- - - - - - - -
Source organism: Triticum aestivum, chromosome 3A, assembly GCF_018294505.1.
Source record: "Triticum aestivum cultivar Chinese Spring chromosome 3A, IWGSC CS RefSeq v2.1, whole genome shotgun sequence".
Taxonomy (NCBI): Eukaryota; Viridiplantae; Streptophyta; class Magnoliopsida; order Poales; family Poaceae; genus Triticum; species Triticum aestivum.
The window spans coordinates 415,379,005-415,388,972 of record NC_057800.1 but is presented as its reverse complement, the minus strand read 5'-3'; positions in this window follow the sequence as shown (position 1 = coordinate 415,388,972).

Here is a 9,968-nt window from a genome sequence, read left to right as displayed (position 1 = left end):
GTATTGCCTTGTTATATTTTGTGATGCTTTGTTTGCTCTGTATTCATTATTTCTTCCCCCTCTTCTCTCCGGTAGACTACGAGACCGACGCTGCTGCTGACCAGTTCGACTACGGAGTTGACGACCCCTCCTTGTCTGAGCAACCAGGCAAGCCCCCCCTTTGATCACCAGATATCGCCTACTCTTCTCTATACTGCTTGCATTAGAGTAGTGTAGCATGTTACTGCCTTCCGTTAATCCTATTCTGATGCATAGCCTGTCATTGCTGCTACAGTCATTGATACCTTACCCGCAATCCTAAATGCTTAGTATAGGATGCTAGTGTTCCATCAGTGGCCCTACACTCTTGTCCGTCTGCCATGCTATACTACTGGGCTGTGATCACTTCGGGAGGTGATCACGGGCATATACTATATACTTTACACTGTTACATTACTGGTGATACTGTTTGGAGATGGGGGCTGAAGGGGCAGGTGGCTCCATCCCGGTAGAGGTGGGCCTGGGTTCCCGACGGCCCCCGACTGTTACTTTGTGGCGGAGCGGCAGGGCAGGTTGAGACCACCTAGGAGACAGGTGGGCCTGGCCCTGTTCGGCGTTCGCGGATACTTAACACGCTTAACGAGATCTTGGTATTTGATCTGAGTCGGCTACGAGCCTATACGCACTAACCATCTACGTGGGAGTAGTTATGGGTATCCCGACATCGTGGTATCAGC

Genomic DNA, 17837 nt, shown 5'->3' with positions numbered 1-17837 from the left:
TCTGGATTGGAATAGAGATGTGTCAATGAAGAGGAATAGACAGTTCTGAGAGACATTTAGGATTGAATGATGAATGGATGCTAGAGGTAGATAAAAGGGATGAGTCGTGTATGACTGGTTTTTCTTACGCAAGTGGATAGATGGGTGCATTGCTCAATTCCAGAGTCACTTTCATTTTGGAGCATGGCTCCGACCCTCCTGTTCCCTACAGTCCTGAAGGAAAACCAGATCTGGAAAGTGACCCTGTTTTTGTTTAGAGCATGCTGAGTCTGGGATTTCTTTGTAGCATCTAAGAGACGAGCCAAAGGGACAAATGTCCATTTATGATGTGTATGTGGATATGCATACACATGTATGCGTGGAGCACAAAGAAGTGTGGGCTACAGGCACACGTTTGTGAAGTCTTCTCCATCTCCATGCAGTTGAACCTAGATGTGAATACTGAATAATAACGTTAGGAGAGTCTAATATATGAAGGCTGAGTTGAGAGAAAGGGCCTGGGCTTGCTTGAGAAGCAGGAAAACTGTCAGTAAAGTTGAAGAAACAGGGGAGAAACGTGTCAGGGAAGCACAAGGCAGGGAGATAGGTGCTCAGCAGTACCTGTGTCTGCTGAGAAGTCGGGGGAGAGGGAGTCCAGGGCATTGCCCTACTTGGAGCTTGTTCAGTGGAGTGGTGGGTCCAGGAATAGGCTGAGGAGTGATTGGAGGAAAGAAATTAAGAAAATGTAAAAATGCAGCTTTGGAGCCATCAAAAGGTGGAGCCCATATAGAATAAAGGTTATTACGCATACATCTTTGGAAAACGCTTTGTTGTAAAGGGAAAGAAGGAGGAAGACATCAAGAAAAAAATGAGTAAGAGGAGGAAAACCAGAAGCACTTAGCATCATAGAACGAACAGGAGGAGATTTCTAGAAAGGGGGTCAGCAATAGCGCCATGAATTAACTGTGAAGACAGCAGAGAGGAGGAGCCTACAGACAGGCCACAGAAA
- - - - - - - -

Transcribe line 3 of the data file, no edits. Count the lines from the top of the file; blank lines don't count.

Taxonomy (NCBI): Eukaryota; Viridiplantae; Streptophyta; class Magnoliopsida; order Poales; family Poaceae; genus Triticum; species Triticum aestivum.